Wednesday, May 27, 2009

Parsnip Experiment Update 2

Well, it has been a few weeks now since I planted out my parsnip seeds that I sprouted on kitchen roll, so now seems like a good time to review progress. I planted out three rows and just two seedlings have come up! This is very disappointing. I think there are a couple of things that I did wrong.

  1. I did not water them enough. The first few weeks of Spring were unusually dry here and, although I did water the seeds, I think on reflection I should have watered them more just after I planted them out.
  2. I planted out the sprouted seed singly as I was confident that they would come up. I should have planted out several together to increase chances of success.
Last week I bought some more parsnip seeds and, although it is a bit on the late side for sowing parsnips, I sowed them directly into the rows. The soil is warm and moist now, so you never know!

Thursday, May 21, 2009

Making a Paddock

We have an area of our garden which is fairly neglected and we have never really been able to decide what to do with. We have finally decided that we will take down some of the bushes, put up better fencing and make a paddock for the goats. The theory is that the goats will keep the grass down, they will have more space and will be less likely to be bored and trash the space in which they are living like they do now. So hopefully everybody's happy!

We have made a tentative start and taken down some of the bushes and trees, which has made us realise just how big this area actually is! A particular side benefit of this is that we have made an early start on collecting wood for the winter.

One particular task we have is to take down the laburnum tree as this is poisonous to goats. Once we have taken this down and disposed of it we can start putting the goats in there with the electric fencing as an interim measure. The laburnum is currently in flower so I had better cut it down soon - once the flowers drop off I won't know which tree it is!

Sunday, May 17, 2009

Spiced Vegetables with Rice

Although I say it myself, I am quite good at looking in the refrigerator and cupboards to see what we have in, and then making up some recipe based on that. Usually they work, sometimes they don't! Here's I tried a couple of weeks ago. I'm afraid that quantities and timings are a bit vague as I didn't take much notice at the time. You can choose different vegetables - these are just what we had in at the time.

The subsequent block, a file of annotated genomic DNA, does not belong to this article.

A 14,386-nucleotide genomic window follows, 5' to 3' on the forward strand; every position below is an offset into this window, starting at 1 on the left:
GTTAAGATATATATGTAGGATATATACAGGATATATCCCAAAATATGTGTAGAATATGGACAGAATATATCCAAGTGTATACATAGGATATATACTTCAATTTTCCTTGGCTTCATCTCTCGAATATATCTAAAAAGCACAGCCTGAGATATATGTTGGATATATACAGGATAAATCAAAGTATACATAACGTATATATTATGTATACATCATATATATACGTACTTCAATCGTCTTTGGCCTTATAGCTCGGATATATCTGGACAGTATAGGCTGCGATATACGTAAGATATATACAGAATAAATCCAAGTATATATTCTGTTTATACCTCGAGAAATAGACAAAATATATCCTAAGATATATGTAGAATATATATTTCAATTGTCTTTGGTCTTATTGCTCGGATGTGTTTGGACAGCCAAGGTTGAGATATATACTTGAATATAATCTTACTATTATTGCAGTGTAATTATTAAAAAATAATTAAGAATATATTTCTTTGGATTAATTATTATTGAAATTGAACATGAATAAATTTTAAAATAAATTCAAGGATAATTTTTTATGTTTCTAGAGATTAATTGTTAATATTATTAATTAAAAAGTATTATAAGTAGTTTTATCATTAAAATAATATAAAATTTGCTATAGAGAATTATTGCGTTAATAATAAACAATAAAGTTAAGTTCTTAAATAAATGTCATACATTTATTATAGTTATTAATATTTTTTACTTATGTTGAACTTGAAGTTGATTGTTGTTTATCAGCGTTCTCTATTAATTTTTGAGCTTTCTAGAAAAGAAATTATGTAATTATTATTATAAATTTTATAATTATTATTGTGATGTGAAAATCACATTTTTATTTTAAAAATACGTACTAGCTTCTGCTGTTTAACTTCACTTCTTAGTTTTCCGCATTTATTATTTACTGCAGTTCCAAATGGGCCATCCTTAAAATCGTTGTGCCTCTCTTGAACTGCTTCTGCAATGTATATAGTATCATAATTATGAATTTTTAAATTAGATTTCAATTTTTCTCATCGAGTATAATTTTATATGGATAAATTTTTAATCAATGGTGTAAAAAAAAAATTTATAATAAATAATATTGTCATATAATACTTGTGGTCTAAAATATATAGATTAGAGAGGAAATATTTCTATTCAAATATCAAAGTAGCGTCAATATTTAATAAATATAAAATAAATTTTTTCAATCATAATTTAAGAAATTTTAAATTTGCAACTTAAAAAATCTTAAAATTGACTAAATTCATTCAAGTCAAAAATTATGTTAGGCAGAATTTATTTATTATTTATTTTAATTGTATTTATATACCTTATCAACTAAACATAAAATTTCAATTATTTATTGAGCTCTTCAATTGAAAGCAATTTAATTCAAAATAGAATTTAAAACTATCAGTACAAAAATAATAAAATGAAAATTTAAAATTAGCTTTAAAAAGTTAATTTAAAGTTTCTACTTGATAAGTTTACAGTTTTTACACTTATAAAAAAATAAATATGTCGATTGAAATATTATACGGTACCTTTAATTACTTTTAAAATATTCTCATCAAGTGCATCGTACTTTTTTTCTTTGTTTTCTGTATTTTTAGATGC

Mangetouts - a handful or so, topped and tailed
One Yellow Pepper - chopped
One Medium Onion - chopped
Passata - 4/5 tablespoons
Ground Cumin - 1 tsp
Ground Coriander - 1 tbsp
Olive oil for frying
A few cashew nuts

  1. Cook the rice according to the packet instructions
  2. Gently fry the onion in the olive oil.
  3. When the onion is softened add the pepper and the mangetout and cook for a few minutes until softened slightly
  4. Add the cumin and coriander and cook for a minute or so on a low heat.
  5. Add the passata, stir well and heat through
  6. Meanwhile brown the cashews slightly in a separate dry pan - do not burn!
  7. Add the rice and the cashews to the vegetable mixture. Stir well and heat through.

Give it a go and see what you think. If you have any suggestions for alternatives, then why not let me know.

Do you have any suggestions for recipes that you would like me to feature on a Smallholder's Diary. If so, then let me know via the Contact Me button in the sidebar.

Saturday, May 9, 2009

Review of Henkeeping by Jane Eastoe

For those of us looking to live a more self-sufficient life, then keeping chickens is always a good start. Before I started keeping chickens I always thought it would be very complicated, and many people are at first a little terrified at the prospect. Hen Keeping: Inspiration and Practical Advice for Would-be Smallholders is, as the title states, a very practical book. It covers all aspects of keeping chickens from introduction through to daily maintenance. There is quite an in-depth look at a number of breeds to help you choose which is the right breed for you. There is a particularly useful chapter on hen houses and runs which gives a good overview of what you need to consider. Keeping chickens is not all plain sailing of course and the chapter on problems that you might encounter, such as behaviour, health problems and predators, is extremely useful. One omission from the book is hatching your eggs and raising chicks.

Hen Keeping: Inspiration and Practical Advice for Would-be Smallholders is quite a basic book (there are no photographs and all illustrations are hand drawn) and at 96 pages is quite short. However, it does contain all the basic information that you need for looking after chickens. The writing is focused on practicalities, with just a few insights into the author's personal experiences of keeping chickens thrown in which adds to the readability. The book sets out to provide useful and practical advice and this is what it achieves very effectively.

Rating 4/5

Tuesday, May 5, 2009

Leek Experiment - Part 2

Well, after a bit of deliberation I decided to re-pot some of the leeks that I sowed in a seed tray. After I had enough in the pots I left the remainder in the seed tray, just to see how they would do. Once they get large enough (about the thickness of the pencil) I will plant out. The usual method for planting out leeks is to make a hole for each leek (I use an old spade handle) about 6 inches dep and drop the leek into it. You then snip of the top of the leek so just a little pokes out of the top of the hole and then water well. Do not fill in the holes. This way you maximize the white part of the leek.

The other option is plant out in the same way you would any other plant and then push up earth around the base of each plant.

If my experiment works, then I should have a large crop this year. It would be even larger if I had more space in the veg plot!!